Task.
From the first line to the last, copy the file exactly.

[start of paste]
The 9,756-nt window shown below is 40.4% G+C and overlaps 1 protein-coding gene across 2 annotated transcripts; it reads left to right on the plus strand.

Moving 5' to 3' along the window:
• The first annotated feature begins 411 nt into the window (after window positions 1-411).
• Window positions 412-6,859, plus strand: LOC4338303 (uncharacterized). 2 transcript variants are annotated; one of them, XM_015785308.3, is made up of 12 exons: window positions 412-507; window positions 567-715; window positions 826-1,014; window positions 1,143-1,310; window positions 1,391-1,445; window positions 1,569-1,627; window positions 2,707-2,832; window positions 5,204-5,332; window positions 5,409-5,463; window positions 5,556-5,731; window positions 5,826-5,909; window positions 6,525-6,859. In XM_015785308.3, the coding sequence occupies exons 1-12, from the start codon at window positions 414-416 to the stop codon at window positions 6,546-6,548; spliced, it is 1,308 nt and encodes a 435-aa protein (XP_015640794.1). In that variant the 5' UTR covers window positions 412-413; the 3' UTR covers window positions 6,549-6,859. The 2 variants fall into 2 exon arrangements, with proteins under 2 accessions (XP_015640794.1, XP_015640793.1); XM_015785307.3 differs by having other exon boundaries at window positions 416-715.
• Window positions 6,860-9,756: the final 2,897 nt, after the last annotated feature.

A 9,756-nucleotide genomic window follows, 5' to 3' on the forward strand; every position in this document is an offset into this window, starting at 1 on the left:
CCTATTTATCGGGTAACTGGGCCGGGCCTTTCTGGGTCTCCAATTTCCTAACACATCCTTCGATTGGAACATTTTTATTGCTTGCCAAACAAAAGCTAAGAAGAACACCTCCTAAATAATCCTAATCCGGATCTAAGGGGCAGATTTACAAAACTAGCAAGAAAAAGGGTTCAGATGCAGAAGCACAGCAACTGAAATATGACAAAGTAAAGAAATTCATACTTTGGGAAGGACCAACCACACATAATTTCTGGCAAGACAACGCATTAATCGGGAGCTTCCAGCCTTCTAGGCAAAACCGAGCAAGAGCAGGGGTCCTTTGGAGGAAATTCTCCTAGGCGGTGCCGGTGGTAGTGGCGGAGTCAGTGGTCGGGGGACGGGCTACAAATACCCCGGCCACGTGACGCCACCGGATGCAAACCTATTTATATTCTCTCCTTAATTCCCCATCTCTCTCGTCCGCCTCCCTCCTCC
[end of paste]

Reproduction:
The 9,756-nt window shown below is 40.4% G+C and overlaps 1 protein-coding gene across 2 annotated transcripts; it reads left to right on the plus strand.

Moving 5' to 3' along the window:
• The first annotated feature begins 411 nt into the window (after window positions 1-411).
• Window positions 412-6,859, plus strand: LOC4338303 (uncharacterized). 2 transcript variants are annotated; one of them, XM_015785308.3, is made up of 12 exons: window positions 412-507; window positions 567-715; window positions 826-1,014; window positions 1,143-1,310; window positions 1,391-1,445; window positions 1,569-1,627; window positions 2,707-2,832; window positions 5,204-5,332; window positions 5,409-5,463; window positions 5,556-5,731; window positions 5,826-5,909; window positions 6,525-6,859. In XM_015785308.3, the coding sequence occupies exons 1-12, from the start codon at window positions 414-416 to the stop codon at window positions 6,546-6,548; spliced, it is 1,308 nt and encodes a 435-aa protein (XP_015640794.1). In that variant the 5' UTR covers window positions 412-413; the 3' UTR covers window positions 6,549-6,859. The 2 variants fall into 2 exon arrangements, with proteins under 2 accessions (XP_015640794.1, XP_015640793.1); XM_015785307.3 differs by having other exon boundaries at window positions 416-715.
• Window positions 6,860-9,756: the final 2,897 nt, after the last annotated feature.

A 9,756-nucleotide genomic window follows, 5' to 3' on the forward strand; every position in this document is an offset into this window, starting at 1 on the left:
CCTATTTATCGGGTAACTGGGCCGGGCCTTTCTGGGTCTCCAATTTCCTAACACATCCTTCGATTGGAACATTTTTATTGCTTGCCAAACAAAAGCTAAGAAGAACACCTCCTAAATAATCCTAATCCGGATCTAAGGGGCAGATTTACAAAACTAGCAAGAAAAAGGGTTCAGATGCAGAAGCACAGCAACTGAAATATGACAAAGTAAAGAAATTCATACTTTGGGAAGGACCAACCACACATAATTTCTGGCAAGACAACGCATTAATCGGGAGCTTCCAGCCTTCTAGGCAAAACCGAGCAAGAGCAGGGGTCCTTTGGAGGAAATTCTCCTAGGCGGTGCCGGTGGTAGTGGCGGAGTCAGTGGTCGGGGGACGGGCTACAAATACCCCGGCCACGTGACGCCACCGGATGCAAACCTATTTATATTCTCTCCTTAATTCCCCATCTCTCTCGTCCGCCTCCCTCCTCC